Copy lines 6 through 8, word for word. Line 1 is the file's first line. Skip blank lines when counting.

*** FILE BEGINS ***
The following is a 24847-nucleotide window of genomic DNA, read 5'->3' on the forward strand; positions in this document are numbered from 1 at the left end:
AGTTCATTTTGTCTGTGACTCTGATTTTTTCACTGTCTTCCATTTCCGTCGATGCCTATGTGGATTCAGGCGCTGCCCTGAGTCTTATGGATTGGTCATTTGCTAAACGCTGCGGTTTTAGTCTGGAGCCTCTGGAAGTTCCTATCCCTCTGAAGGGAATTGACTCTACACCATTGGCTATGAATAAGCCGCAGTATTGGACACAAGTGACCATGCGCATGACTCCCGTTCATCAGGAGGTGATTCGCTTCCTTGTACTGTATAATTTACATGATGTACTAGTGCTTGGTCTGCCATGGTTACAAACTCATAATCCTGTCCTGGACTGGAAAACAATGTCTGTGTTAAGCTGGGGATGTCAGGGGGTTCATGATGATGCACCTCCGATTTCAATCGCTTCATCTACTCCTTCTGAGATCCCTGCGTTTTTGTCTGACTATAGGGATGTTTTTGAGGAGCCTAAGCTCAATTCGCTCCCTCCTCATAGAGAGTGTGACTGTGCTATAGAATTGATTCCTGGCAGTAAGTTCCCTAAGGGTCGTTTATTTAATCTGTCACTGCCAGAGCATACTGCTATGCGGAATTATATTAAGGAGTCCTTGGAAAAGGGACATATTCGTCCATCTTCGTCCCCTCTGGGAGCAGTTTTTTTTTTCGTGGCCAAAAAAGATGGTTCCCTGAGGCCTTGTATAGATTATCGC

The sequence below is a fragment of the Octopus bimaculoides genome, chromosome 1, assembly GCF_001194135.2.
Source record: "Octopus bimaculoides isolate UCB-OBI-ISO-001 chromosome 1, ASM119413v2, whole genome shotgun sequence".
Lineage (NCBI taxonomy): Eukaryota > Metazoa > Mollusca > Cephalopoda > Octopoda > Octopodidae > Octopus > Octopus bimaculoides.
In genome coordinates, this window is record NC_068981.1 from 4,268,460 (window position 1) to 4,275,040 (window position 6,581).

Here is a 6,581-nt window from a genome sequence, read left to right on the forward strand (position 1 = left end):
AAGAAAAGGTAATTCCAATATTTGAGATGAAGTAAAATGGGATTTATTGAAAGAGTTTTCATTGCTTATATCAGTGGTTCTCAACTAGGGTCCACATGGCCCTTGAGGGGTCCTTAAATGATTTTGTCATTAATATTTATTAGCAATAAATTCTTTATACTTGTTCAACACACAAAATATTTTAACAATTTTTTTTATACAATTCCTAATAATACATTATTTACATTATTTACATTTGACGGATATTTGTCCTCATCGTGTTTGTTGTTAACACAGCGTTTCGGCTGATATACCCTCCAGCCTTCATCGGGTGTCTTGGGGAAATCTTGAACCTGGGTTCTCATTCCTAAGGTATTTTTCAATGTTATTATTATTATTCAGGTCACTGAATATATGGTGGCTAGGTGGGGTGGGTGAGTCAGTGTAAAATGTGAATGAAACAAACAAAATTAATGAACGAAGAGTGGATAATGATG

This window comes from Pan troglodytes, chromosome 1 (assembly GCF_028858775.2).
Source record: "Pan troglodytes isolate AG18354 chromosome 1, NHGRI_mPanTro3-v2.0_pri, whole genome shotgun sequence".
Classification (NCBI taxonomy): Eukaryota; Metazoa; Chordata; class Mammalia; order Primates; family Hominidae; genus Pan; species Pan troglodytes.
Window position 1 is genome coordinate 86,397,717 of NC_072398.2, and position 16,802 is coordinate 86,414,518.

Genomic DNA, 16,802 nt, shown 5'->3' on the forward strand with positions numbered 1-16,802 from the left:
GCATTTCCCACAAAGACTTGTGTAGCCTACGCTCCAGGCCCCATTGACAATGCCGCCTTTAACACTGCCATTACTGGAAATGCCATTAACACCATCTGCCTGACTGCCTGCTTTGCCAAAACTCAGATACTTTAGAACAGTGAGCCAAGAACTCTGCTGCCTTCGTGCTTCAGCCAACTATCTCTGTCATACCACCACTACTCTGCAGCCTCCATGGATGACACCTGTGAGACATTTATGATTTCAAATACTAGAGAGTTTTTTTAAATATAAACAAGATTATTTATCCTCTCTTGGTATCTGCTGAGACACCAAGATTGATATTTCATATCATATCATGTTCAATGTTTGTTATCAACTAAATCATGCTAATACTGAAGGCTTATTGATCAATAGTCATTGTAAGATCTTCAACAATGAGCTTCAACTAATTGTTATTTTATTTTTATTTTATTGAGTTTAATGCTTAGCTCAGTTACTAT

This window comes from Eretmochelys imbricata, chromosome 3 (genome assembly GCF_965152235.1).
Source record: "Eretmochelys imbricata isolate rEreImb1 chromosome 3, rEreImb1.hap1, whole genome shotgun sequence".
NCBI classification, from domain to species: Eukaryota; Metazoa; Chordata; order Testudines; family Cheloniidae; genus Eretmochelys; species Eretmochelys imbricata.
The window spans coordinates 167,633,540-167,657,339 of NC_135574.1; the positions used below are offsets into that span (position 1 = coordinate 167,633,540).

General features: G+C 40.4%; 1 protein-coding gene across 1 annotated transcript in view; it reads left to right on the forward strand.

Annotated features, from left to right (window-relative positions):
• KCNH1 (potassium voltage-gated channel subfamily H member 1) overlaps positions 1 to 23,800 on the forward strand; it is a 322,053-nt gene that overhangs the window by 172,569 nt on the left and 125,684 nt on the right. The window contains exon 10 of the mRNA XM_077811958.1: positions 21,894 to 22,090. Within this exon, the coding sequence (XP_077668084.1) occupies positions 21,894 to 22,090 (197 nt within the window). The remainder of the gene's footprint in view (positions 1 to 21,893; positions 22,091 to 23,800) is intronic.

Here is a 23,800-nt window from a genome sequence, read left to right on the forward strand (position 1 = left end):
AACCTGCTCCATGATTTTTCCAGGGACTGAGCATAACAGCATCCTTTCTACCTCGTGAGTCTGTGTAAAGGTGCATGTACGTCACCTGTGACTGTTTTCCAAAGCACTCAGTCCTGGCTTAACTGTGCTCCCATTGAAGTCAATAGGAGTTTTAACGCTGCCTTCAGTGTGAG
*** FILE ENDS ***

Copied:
In genome coordinates, this window is record NC_068981.1 from 4,268,460 (window position 1) to 4,275,040 (window position 6,581).

Here is a 6,581-nt window from a genome sequence, read left to right on the forward strand (position 1 = left end):
AAGAAAAGGTAATTCCAATATTTGAGATGAAGTAAAATGGGATTTATTGAAAGAGTTTTCATTGCTTATATCAGTGGTTCTCAACTAGGGTCCACATGGCCCTTGAGGGGTCCTTAAATGATTTTGTCATTAATATTTATTAGCAATAAATTCTTTATACTTGTTCAACACACAAAATATTTTAACAATTTTTTTTATACAATTCCTAATAATACATTATTTACATTATTTACATTTGACGGATATTTGTCCTCATCGTGTTTGTTGTTAACACAGCGTTTCGGCTGATATACCCTCCAGCCTTCATCGGGTGTCTTGGGGAAATCTTGAACCTGGGTTCTCATTCCTAAGGTATTTTTCAATGTTATTATTATTATTCAGGTCACTGAATATATGGTGGCTAGGTGGGGTGGGTGAGTCAGTGTAAAATGTGAATGAAACAAACAAAATTAATGAACGAAGAGTGGATAATGATG